- If the Registrar determines after its initial review that action should be discontinued they will then keep a record of the information gathered and document the reasons why the case should be discontinued. No further action will be taken unless new information is received.
- If the Registrar determines after its initial review that a case should proceed to the Certification Committee, the Registrar will prepare a case file with all relevant information and will inform the designee in writing of the following within a reasonable period of time:
- details of the matter under investigation;
- time period to be reviewed;
- opportunity for the candidate to respond to the matter under investigation and provide any evidence/documents on their behalf.
Certification Committee Review
- The Certification Committee is comprised of a chairperson, usually the College’s Compliance Officer, the Registrar, a staff member from The College who is not within Academics, and an independent individual of the general public who holds a College designation. This external position has a term of 12 months. (The College’s legal counsel may serve in an advisory role.).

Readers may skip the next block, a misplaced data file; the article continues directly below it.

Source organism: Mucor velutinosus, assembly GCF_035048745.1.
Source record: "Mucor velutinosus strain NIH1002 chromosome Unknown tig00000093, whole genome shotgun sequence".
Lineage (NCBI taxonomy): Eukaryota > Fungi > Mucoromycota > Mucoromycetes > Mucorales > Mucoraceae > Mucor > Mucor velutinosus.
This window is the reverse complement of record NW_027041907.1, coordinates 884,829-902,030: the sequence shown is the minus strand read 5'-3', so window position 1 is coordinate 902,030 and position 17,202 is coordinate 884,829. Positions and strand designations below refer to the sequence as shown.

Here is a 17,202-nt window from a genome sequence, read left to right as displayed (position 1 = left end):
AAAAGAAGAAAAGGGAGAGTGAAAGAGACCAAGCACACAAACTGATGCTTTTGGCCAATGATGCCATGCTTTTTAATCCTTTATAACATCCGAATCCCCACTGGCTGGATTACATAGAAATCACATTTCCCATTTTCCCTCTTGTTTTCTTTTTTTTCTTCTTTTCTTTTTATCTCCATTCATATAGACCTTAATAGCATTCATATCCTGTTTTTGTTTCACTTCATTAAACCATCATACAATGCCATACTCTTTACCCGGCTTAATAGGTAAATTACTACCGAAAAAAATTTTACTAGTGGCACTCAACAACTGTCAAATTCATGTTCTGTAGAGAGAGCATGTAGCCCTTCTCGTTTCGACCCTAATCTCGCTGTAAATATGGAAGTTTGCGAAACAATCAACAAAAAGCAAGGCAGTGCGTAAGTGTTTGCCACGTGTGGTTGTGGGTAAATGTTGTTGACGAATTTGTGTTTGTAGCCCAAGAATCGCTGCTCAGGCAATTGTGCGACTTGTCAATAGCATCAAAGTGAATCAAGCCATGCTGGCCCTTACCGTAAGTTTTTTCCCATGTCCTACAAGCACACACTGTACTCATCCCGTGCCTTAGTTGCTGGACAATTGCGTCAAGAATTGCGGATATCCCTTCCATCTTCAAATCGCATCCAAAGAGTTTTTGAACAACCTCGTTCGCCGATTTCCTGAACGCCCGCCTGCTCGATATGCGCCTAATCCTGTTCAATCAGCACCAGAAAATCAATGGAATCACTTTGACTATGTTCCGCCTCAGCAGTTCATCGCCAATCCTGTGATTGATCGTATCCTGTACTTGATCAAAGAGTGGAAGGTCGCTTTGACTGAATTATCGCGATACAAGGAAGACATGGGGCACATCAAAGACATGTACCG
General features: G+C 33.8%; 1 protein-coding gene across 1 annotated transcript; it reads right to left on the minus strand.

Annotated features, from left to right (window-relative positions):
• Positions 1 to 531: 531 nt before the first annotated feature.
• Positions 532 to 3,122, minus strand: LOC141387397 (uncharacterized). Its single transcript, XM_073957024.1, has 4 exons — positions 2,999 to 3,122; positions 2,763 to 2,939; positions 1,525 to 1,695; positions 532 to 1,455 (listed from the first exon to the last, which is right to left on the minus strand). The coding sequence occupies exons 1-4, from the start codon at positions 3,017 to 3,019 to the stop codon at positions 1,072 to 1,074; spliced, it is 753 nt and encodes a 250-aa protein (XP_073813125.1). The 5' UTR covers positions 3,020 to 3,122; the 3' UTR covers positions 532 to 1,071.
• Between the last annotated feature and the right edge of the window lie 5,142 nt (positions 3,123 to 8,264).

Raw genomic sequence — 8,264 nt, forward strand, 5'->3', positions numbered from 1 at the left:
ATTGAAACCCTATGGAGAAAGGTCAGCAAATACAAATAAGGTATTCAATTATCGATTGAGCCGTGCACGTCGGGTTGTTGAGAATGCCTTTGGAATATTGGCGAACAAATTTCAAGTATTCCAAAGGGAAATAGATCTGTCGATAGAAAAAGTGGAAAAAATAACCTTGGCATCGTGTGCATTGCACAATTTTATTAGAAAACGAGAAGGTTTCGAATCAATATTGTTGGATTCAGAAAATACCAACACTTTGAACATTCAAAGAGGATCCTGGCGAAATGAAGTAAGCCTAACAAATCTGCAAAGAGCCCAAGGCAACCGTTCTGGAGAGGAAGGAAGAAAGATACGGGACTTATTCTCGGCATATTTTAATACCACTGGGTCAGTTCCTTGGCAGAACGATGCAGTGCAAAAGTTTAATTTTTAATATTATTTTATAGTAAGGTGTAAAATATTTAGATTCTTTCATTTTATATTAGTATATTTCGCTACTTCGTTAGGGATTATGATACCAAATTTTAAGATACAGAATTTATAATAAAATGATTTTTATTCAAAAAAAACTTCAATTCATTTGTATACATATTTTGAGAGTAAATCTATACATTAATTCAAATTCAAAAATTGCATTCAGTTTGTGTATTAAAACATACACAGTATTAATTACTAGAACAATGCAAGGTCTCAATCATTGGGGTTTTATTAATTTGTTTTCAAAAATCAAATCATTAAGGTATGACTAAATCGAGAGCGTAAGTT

- A member of the Certification Committee must recuse themselves from a case if they personally know the designee or any other individuals involved with the case, and if they currently work for or previously worked for the employer or any other institutions named in the case.
- The Certification Committee reviews the case and may request additional information. After reviewing the case, the Certification Committee may either dismiss the complaint or decide that the Ethics Code has been violated and impose an appropriate sanction. The decision is conveyed in writing to all parties involved in the complaint, by registered mail and/or email. Sanctions may range from a letter of censure to suspension, deferral, or permanent revocation of a designation. The Certification Committee may impose a revocation only by unanimous vote. Other sanctions may be imposed by majority vote.